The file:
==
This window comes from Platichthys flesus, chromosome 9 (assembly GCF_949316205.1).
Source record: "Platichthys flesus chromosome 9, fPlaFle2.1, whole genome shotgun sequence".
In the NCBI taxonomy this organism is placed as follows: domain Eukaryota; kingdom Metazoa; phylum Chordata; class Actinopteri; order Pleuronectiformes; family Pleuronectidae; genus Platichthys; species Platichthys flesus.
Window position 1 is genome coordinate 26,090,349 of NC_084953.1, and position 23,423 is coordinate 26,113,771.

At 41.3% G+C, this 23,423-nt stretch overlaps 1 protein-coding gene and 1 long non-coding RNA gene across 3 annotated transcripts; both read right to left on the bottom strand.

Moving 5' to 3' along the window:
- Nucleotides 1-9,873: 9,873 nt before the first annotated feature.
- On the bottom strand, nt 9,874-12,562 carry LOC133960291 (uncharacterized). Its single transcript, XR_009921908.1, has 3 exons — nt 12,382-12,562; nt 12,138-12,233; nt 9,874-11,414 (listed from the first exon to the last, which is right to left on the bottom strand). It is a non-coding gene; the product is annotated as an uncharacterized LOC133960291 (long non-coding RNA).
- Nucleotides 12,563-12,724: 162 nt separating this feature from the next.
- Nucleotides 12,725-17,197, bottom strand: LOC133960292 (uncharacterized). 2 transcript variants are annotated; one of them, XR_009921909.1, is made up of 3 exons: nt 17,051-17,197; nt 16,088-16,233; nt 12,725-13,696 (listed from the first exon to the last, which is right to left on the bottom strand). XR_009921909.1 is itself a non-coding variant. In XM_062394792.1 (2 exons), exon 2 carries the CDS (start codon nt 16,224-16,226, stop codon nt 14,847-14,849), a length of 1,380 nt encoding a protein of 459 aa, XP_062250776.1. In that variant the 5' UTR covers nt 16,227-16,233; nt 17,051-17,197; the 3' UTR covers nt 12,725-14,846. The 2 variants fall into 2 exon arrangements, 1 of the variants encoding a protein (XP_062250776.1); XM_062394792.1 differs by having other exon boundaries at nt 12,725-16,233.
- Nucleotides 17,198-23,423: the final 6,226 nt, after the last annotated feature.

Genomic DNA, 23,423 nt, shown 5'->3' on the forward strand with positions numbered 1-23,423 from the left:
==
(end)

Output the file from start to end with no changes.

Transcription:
This window comes from Platichthys flesus, chromosome 9 (assembly GCF_949316205.1).
Source record: "Platichthys flesus chromosome 9, fPlaFle2.1, whole genome shotgun sequence".
In the NCBI taxonomy this organism is placed as follows: domain Eukaryota; kingdom Metazoa; phylum Chordata; class Actinopteri; order Pleuronectiformes; family Pleuronectidae; genus Platichthys; species Platichthys flesus.
Window position 1 is genome coordinate 26,090,349 of NC_084953.1, and position 23,423 is coordinate 26,113,771.

At 41.3% G+C, this 23,423-nt stretch overlaps 1 protein-coding gene and 1 long non-coding RNA gene across 3 annotated transcripts; both read right to left on the bottom strand.

Moving 5' to 3' along the window:
- Nucleotides 1-9,873: 9,873 nt before the first annotated feature.
- On the bottom strand, nt 9,874-12,562 carry LOC133960291 (uncharacterized). Its single transcript, XR_009921908.1, has 3 exons — nt 12,382-12,562; nt 12,138-12,233; nt 9,874-11,414 (listed from the first exon to the last, which is right to left on the bottom strand). It is a non-coding gene; the product is annotated as an uncharacterized LOC133960291 (long non-coding RNA).
- Nucleotides 12,563-12,724: 162 nt separating this feature from the next.
- Nucleotides 12,725-17,197, bottom strand: LOC133960292 (uncharacterized). 2 transcript variants are annotated; one of them, XR_009921909.1, is made up of 3 exons: nt 17,051-17,197; nt 16,088-16,233; nt 12,725-13,696 (listed from the first exon to the last, which is right to left on the bottom strand). XR_009921909.1 is itself a non-coding variant. In XM_062394792.1 (2 exons), exon 2 carries the CDS (start codon nt 16,224-16,226, stop codon nt 14,847-14,849), a length of 1,380 nt encoding a protein of 459 aa, XP_062250776.1. In that variant the 5' UTR covers nt 16,227-16,233; nt 17,051-17,197; the 3' UTR covers nt 12,725-14,846. The 2 variants fall into 2 exon arrangements, 1 of the variants encoding a protein (XP_062250776.1); XM_062394792.1 differs by having other exon boundaries at nt 12,725-16,233.
- Nucleotides 17,198-23,423: the final 6,226 nt, after the last annotated feature.

Genomic DNA, 23,423 nt, shown 5'->3' on the forward strand with positions numbered 1-23,423 from the left: